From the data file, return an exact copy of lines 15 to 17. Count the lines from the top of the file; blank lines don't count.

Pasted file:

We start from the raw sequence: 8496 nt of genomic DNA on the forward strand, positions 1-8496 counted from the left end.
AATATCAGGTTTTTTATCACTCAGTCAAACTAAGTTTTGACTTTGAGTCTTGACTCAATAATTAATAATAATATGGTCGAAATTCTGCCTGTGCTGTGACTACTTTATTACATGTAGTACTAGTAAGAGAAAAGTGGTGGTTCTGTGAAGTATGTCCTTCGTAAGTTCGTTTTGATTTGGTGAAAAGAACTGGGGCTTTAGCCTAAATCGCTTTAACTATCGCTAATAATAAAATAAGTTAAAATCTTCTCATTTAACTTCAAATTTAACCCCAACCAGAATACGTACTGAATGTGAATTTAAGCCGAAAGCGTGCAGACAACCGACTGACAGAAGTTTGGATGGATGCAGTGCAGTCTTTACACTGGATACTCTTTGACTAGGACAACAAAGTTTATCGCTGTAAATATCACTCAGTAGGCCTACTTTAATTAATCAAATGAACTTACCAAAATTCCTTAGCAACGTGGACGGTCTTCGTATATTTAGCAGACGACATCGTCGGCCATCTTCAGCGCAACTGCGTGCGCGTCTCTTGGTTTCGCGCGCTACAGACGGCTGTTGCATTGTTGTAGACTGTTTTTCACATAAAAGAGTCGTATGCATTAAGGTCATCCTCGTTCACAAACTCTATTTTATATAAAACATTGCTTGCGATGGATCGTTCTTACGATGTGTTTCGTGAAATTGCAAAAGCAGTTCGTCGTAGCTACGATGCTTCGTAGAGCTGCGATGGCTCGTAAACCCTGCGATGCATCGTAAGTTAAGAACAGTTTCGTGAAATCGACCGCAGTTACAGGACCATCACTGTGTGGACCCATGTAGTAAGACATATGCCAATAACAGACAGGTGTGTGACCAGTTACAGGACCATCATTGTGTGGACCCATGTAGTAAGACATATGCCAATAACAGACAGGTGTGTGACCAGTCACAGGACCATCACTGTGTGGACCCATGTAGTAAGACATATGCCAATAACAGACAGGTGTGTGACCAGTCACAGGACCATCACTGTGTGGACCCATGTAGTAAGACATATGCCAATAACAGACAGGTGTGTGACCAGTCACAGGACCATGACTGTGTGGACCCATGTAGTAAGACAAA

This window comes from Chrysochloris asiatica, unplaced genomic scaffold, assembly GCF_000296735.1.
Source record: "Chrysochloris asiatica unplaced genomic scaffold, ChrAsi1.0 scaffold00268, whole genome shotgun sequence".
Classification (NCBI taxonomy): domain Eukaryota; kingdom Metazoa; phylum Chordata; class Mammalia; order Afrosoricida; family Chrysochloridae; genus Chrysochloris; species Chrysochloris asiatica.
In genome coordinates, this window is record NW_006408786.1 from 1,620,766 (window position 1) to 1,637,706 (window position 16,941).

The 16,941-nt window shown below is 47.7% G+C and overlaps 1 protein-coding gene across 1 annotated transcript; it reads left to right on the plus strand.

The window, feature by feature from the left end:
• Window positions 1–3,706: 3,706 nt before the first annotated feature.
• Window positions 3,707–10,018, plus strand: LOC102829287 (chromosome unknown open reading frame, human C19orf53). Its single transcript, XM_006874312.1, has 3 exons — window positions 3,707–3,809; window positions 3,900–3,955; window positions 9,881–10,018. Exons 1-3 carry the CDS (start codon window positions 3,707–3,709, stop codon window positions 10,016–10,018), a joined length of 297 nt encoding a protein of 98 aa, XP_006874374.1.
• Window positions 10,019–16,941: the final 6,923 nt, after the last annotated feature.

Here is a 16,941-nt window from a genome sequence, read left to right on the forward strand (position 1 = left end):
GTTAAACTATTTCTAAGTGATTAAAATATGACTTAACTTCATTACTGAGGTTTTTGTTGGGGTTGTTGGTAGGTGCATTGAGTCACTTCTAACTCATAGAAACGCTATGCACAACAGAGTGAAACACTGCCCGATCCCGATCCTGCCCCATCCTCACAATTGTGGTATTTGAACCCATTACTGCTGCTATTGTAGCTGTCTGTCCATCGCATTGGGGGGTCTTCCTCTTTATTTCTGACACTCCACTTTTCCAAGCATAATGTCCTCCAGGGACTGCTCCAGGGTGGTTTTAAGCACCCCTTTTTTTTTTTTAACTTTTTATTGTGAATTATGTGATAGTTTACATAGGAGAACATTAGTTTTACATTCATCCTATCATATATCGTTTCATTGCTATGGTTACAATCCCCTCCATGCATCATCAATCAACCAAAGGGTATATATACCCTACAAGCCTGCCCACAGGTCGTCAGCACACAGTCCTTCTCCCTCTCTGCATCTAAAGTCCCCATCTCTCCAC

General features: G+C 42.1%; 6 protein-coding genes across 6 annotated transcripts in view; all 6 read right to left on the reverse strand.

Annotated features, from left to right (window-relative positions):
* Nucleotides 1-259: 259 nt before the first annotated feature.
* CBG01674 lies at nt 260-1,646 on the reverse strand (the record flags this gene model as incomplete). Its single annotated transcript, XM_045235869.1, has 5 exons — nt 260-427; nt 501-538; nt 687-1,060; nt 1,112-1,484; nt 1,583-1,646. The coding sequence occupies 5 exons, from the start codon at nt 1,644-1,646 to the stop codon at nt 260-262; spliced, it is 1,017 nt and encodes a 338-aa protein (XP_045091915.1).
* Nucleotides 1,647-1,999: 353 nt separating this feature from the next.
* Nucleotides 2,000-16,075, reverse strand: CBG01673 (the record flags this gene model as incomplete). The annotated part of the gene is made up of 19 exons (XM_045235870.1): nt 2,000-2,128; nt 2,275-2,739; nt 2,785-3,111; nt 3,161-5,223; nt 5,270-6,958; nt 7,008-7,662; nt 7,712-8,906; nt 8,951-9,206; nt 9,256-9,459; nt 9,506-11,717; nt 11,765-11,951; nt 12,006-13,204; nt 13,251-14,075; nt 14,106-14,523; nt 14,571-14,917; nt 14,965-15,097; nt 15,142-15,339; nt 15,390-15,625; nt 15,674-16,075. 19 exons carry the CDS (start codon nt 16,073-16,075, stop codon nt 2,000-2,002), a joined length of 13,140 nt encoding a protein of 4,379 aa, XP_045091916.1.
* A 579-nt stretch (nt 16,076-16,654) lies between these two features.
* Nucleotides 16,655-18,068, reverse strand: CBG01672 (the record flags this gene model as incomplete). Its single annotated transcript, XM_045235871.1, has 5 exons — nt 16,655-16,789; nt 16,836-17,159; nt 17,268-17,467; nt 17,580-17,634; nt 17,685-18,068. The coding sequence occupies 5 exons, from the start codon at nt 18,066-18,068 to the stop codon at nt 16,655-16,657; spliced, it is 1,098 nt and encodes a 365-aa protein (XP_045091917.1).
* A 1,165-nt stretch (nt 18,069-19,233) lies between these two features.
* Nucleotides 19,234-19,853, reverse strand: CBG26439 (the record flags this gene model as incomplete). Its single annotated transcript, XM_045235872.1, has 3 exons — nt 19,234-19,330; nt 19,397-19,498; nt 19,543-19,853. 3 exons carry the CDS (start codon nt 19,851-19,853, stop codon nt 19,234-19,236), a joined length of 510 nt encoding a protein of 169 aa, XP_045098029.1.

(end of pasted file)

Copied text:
Annotated features, from left to right (window-relative positions):
* Nucleotides 1-259: 259 nt before the first annotated feature.
* CBG01674 lies at nt 260-1,646 on the reverse strand (the record flags this gene model as incomplete). Its single annotated transcript, XM_045235869.1, has 5 exons — nt 260-427; nt 501-538; nt 687-1,060; nt 1,112-1,484; nt 1,583-1,646. The coding sequence occupies 5 exons, from the start codon at nt 1,644-1,646 to the stop codon at nt 260-262; spliced, it is 1,017 nt and encodes a 338-aa protein (XP_045091915.1).